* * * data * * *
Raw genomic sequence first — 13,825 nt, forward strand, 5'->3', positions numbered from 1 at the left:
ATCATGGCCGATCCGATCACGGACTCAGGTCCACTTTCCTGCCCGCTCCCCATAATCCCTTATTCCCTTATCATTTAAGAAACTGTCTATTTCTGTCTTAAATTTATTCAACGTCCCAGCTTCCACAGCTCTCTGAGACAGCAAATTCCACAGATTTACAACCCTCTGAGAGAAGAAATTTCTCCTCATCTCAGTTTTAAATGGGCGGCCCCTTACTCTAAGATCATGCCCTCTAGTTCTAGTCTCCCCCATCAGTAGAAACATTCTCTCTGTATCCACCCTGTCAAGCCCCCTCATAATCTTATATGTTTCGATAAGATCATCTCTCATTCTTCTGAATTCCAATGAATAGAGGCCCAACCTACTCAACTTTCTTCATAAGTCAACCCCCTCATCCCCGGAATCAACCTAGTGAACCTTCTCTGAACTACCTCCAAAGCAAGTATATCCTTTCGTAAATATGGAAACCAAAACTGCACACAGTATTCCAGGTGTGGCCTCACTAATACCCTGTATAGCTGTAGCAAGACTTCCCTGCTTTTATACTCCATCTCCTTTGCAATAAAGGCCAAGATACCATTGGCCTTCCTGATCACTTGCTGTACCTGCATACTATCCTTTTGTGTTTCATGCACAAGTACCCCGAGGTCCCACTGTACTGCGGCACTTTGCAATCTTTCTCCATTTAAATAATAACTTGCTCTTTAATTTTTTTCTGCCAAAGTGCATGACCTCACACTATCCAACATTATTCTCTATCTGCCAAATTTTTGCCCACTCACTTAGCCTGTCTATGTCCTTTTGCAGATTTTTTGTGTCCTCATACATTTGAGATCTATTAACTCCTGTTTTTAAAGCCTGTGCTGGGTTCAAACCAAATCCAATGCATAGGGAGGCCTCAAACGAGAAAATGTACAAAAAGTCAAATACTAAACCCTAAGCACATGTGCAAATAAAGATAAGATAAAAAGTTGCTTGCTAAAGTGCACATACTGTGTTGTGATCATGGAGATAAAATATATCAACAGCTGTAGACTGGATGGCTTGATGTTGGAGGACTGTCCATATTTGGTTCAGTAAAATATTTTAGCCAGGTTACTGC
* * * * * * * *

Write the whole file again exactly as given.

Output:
Raw genomic sequence first — 13,825 nt, forward strand, 5'->3', positions numbered from 1 at the left:
ATCATGGCCGATCCGATCACGGACTCAGGTCCACTTTCCTGCCCGCTCCCCATAATCCCTTATTCCCTTATCATTTAAGAAACTGTCTATTTCTGTCTTAAATTTATTCAACGTCCCAGCTTCCACAGCTCTCTGAGACAGCAAATTCCACAGATTTACAACCCTCTGAGAGAAGAAATTTCTCCTCATCTCAGTTTTAAATGGGCGGCCCCTTACTCTAAGATCATGCCCTCTAGTTCTAGTCTCCCCCATCAGTAGAAACATTCTCTCTGTATCCACCCTGTCAAGCCCCCTCATAATCTTATATGTTTCGATAAGATCATCTCTCATTCTTCTGAATTCCAATGAATAGAGGCCCAACCTACTCAACTTTCTTCATAAGTCAACCCCCTCATCCCCGGAATCAACCTAGTGAACCTTCTCTGAACTACCTCCAAAGCAAGTATATCCTTTCGTAAATATGGAAACCAAAACTGCACACAGTATTCCAGGTGTGGCCTCACTAATACCCTGTATAGCTGTAGCAAGACTTCCCTGCTTTTATACTCCATCTCCTTTGCAATAAAGGCCAAGATACCATTGGCCTTCCTGATCACTTGCTGTACCTGCATACTATCCTTTTGTGTTTCATGCACAAGTACCCCGAGGTCCCACTGTACTGCGGCACTTTGCAATCTTTCTCCATTTAAATAATAACTTGCTCTTTAATTTTTTTCTGCCAAAGTGCATGACCTCACACTATCCAACATTATTCTCTATCTGCCAAATTTTTGCCCACTCACTTAGCCTGTCTATGTCCTTTTGCAGATTTTTTGTGTCCTCATACATTTGAGATCTATTAACTCCTGTTTTTAAAGCCTGTGCTGGGTTCAAACCAAATCCAATGCATAGGGAGGCCTCAAACGAGAAAATGTACAAAAAGTCAAATACTAAACCCTAAGCACATGTGCAAATAAAGATAAGATAAAAAGTTGCTTGCTAAAGTGCACATACTGTGTTGTGATCATGGAGATAAAATATATCAACAGCTGTAGACTGGATGGCTTGATGTTGGAGGACTGTCCATATTTGGTTCAGTAAAATATTTTAGCCAGGTTACTGC